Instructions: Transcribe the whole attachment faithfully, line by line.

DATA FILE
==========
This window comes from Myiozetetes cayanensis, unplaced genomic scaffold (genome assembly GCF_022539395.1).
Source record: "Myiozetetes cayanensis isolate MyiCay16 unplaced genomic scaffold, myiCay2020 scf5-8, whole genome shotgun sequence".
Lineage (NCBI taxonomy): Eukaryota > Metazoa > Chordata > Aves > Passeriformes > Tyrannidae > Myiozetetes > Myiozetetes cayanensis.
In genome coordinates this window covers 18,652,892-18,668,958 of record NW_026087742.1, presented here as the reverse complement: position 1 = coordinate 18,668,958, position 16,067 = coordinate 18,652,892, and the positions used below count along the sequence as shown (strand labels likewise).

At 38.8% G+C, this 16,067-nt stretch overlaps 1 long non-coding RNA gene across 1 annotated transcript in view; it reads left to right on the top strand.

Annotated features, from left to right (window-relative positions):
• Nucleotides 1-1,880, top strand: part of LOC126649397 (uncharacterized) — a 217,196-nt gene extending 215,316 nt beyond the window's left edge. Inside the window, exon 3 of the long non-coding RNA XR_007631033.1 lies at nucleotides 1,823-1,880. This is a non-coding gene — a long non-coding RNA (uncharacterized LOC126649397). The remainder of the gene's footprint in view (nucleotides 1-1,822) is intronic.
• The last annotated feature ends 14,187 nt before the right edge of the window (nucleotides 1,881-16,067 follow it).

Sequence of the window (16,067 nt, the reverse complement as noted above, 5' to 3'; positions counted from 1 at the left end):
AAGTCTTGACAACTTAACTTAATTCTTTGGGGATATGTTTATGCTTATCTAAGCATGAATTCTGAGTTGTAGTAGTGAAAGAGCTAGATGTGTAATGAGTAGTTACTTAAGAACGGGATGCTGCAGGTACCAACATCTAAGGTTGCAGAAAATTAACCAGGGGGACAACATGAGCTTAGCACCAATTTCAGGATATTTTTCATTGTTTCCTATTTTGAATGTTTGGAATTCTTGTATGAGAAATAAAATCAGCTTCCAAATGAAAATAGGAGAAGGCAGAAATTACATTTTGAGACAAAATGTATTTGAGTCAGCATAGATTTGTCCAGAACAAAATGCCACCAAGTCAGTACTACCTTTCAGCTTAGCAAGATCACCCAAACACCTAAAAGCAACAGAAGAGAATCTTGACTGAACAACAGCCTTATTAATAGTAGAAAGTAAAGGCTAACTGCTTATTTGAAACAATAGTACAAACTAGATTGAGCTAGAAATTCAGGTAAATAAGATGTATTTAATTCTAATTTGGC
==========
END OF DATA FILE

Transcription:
This window comes from Myiozetetes cayanensis, unplaced genomic scaffold (genome assembly GCF_022539395.1).
Source record: "Myiozetetes cayanensis isolate MyiCay16 unplaced genomic scaffold, myiCay2020 scf5-8, whole genome shotgun sequence".
Lineage (NCBI taxonomy): Eukaryota > Metazoa > Chordata > Aves > Passeriformes > Tyrannidae > Myiozetetes > Myiozetetes cayanensis.
In genome coordinates this window covers 18,652,892-18,668,958 of record NW_026087742.1, presented here as the reverse complement: position 1 = coordinate 18,668,958, position 16,067 = coordinate 18,652,892, and the positions used below count along the sequence as shown (strand labels likewise).

At 38.8% G+C, this 16,067-nt stretch overlaps 1 long non-coding RNA gene across 1 annotated transcript in view; it reads left to right on the top strand.

Annotated features, from left to right (window-relative positions):
• Nucleotides 1-1,880, top strand: part of LOC126649397 (uncharacterized) — a 217,196-nt gene extending 215,316 nt beyond the window's left edge. Inside the window, exon 3 of the long non-coding RNA XR_007631033.1 lies at nucleotides 1,823-1,880. This is a non-coding gene — a long non-coding RNA (uncharacterized LOC126649397). The remainder of the gene's footprint in view (nucleotides 1-1,822) is intronic.
• The last annotated feature ends 14,187 nt before the right edge of the window (nucleotides 1,881-16,067 follow it).

Sequence of the window (16,067 nt, the reverse complement as noted above, 5' to 3'; positions counted from 1 at the left end):
AAGTCTTGACAACTTAACTTAATTCTTTGGGGATATGTTTATGCTTATCTAAGCATGAATTCTGAGTTGTAGTAGTGAAAGAGCTAGATGTGTAATGAGTAGTTACTTAAGAACGGGATGCTGCAGGTACCAACATCTAAGGTTGCAGAAAATTAACCAGGGGGACAACATGAGCTTAGCACCAATTTCAGGATATTTTTCATTGTTTCCTATTTTGAATGTTTGGAATTCTTGTATGAGAAATAAAATCAGCTTCCAAATGAAAATAGGAGAAGGCAGAAATTACATTTTGAGACAAAATGTATTTGAGTCAGCATAGATTTGTCCAGAACAAAATGCCACCAAGTCAGTACTACCTTTCAGCTTAGCAAGATCACCCAAACACCTAAAAGCAACAGAAGAGAATCTTGACTGAACAACAGCCTTATTAATAGTAGAAAGTAAAGGCTAACTGCTTATTTGAAACAATAGTACAAACTAGATTGAGCTAGAAATTCAGGTAAATAAGATGTATTTAATTCTAATTTGGC